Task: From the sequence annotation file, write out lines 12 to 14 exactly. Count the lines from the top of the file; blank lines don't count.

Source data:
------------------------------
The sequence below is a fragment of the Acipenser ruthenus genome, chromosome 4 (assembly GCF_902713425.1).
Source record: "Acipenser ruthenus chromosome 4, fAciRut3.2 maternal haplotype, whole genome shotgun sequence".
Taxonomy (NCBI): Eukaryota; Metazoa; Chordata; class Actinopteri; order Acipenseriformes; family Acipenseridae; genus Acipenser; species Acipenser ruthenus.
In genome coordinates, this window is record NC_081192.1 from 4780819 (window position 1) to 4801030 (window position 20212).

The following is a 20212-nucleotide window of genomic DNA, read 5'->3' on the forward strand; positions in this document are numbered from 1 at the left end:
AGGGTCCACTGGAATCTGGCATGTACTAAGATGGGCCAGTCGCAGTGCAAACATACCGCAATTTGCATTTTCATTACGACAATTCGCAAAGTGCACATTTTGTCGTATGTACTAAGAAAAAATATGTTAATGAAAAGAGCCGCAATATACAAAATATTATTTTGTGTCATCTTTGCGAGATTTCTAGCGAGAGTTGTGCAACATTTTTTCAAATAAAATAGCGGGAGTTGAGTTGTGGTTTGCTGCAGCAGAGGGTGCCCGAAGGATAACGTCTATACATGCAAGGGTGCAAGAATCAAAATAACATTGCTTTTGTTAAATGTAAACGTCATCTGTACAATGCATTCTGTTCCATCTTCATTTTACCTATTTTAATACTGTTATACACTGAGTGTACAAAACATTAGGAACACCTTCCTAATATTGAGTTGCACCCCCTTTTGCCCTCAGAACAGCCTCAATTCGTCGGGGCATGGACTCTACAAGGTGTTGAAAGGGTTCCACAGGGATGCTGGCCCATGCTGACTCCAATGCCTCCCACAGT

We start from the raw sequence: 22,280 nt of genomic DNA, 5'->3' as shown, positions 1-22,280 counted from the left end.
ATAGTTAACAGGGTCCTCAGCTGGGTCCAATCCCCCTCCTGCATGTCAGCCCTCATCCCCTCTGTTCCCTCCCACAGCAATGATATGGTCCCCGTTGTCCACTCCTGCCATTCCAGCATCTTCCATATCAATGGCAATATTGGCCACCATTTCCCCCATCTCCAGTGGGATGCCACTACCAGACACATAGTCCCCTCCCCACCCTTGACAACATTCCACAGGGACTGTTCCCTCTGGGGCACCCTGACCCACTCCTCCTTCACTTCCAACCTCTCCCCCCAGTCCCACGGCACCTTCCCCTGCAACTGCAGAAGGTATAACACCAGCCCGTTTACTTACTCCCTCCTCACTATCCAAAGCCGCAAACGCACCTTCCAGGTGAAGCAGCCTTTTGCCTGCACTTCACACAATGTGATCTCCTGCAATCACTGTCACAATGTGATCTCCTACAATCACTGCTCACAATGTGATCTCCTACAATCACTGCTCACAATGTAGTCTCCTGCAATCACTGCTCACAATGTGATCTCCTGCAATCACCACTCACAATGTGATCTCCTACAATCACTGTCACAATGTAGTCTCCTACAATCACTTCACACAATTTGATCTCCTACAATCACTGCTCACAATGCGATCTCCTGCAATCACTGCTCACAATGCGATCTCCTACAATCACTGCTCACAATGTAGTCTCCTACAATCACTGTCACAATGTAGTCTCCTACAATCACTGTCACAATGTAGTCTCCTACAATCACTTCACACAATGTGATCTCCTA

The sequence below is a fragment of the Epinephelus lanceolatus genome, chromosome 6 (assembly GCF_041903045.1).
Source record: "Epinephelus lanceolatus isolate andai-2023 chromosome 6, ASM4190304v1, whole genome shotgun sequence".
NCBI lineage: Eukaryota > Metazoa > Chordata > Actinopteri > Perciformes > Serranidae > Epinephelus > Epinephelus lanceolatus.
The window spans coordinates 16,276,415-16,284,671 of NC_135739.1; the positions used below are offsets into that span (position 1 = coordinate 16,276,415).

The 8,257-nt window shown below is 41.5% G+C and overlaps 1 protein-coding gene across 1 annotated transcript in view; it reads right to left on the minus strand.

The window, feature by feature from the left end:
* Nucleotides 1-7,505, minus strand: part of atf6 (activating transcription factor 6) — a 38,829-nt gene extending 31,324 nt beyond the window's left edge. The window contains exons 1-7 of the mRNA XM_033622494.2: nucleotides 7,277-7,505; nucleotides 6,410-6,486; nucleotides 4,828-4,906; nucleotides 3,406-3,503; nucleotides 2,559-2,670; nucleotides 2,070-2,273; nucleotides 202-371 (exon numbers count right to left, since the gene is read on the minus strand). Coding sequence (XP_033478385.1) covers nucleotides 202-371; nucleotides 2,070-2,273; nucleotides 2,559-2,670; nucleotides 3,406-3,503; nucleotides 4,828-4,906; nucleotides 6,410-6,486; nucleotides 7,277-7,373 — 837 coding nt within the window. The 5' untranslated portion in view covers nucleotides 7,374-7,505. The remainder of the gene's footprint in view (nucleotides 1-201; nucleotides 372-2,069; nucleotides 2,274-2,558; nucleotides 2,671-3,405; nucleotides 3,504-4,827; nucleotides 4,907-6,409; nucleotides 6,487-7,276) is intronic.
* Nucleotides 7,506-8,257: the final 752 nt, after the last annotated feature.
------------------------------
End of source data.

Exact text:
The window spans coordinates 16,276,415-16,284,671 of NC_135739.1; the positions used below are offsets into that span (position 1 = coordinate 16,276,415).

The 8,257-nt window shown below is 41.5% G+C and overlaps 1 protein-coding gene across 1 annotated transcript in view; it reads right to left on the minus strand.

The window, feature by feature from the left end: